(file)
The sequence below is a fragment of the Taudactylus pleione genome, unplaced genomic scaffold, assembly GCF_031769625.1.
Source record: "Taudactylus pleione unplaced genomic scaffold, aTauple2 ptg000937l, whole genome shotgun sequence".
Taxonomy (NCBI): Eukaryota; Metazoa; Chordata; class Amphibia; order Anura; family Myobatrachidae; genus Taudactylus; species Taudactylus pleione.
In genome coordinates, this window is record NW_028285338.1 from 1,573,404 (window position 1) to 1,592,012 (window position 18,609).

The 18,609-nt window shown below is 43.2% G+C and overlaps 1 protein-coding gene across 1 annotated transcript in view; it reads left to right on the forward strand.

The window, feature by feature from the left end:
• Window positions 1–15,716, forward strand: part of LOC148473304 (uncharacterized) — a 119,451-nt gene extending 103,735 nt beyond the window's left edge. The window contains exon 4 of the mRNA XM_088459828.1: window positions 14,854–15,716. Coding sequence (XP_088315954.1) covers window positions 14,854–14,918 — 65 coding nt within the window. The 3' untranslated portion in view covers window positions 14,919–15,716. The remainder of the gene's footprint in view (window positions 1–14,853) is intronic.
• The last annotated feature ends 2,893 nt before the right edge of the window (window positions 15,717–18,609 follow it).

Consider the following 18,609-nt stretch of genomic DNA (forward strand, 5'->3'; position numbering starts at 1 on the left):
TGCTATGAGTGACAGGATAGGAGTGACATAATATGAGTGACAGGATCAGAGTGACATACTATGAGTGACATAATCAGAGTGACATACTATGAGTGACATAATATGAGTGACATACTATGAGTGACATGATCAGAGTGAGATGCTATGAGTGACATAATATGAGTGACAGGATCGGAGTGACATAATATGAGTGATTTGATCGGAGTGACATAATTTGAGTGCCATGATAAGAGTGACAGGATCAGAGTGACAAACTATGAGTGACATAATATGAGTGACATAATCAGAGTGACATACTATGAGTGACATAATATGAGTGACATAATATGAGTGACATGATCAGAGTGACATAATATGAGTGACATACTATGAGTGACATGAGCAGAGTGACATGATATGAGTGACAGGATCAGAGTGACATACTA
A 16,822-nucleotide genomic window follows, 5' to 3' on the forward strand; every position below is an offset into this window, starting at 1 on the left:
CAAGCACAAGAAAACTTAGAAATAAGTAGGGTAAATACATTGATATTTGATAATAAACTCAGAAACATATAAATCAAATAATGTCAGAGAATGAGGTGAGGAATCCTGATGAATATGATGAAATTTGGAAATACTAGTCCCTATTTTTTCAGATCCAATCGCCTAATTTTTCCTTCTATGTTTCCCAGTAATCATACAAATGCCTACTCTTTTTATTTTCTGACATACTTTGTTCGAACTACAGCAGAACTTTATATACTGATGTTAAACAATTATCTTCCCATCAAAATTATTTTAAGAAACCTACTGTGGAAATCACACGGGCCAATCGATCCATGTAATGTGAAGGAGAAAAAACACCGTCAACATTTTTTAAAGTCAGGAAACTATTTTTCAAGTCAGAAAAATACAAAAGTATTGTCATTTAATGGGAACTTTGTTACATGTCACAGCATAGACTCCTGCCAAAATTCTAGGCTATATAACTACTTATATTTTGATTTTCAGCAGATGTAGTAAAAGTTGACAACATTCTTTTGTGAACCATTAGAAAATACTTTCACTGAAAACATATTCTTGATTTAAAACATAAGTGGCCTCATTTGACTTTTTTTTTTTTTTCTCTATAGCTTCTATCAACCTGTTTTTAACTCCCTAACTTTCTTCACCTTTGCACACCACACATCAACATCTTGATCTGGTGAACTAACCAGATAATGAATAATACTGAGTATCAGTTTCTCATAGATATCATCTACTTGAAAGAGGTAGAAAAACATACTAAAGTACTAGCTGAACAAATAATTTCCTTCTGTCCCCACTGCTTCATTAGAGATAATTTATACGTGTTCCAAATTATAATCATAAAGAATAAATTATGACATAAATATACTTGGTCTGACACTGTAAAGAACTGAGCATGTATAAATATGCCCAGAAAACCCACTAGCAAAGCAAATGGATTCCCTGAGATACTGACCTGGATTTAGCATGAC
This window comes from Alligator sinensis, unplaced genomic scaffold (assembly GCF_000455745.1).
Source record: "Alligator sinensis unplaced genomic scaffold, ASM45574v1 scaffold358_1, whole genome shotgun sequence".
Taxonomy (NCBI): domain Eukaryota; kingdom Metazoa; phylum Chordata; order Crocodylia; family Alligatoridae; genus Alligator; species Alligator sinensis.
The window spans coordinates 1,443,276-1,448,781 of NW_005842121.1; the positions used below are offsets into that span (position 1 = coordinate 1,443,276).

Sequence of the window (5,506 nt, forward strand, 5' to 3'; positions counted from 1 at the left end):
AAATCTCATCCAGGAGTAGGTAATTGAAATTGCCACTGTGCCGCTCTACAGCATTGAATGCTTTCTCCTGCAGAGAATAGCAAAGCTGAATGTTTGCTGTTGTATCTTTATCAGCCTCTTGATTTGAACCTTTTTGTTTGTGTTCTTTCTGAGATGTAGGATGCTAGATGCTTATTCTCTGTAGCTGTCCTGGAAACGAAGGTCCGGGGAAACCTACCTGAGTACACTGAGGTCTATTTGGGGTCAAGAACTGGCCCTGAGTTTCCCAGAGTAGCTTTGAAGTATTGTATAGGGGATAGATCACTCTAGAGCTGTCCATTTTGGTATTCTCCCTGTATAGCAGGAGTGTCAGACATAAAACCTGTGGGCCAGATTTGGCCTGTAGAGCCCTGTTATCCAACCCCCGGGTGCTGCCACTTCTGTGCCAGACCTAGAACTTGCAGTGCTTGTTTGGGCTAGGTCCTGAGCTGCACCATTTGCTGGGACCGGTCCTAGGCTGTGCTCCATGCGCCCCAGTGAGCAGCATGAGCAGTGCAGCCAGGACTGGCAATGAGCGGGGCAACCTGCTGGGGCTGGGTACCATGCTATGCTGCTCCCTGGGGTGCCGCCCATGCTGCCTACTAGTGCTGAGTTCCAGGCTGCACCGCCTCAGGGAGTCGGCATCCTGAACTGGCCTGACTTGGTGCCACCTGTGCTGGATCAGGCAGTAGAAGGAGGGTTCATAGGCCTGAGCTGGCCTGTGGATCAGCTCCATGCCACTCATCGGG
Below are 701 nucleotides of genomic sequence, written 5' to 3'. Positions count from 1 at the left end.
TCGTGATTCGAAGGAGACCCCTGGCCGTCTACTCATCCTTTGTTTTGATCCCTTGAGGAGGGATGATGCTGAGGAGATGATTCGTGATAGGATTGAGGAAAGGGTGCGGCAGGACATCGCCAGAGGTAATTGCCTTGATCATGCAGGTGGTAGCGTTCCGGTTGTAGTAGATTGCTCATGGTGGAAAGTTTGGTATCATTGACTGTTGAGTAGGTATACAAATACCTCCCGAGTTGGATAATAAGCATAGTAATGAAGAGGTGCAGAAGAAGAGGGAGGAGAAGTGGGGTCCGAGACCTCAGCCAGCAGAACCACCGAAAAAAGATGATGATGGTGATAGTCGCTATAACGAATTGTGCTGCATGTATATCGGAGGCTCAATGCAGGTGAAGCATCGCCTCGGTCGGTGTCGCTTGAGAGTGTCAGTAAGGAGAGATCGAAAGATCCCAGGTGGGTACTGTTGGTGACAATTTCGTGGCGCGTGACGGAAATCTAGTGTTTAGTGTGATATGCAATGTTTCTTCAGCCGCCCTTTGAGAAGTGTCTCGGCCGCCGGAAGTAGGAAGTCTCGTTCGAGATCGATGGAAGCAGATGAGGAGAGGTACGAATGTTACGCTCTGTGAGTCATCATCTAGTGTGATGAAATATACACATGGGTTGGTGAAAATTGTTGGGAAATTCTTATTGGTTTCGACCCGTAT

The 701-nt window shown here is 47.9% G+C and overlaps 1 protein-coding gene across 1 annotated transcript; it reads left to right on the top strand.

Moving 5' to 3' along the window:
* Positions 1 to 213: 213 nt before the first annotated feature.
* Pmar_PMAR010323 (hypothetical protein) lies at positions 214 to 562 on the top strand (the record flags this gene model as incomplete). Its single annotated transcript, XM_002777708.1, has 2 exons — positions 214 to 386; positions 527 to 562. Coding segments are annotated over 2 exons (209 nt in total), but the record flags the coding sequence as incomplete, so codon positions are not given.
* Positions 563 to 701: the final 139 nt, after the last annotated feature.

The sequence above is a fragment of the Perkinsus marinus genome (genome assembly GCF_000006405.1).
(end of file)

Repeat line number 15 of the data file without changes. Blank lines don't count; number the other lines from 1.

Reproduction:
Taxonomy (NCBI): domain Eukaryota; kingdom Metazoa; phylum Chordata; order Crocodylia; family Alligatoridae; genus Alligator; species Alligator sinensis.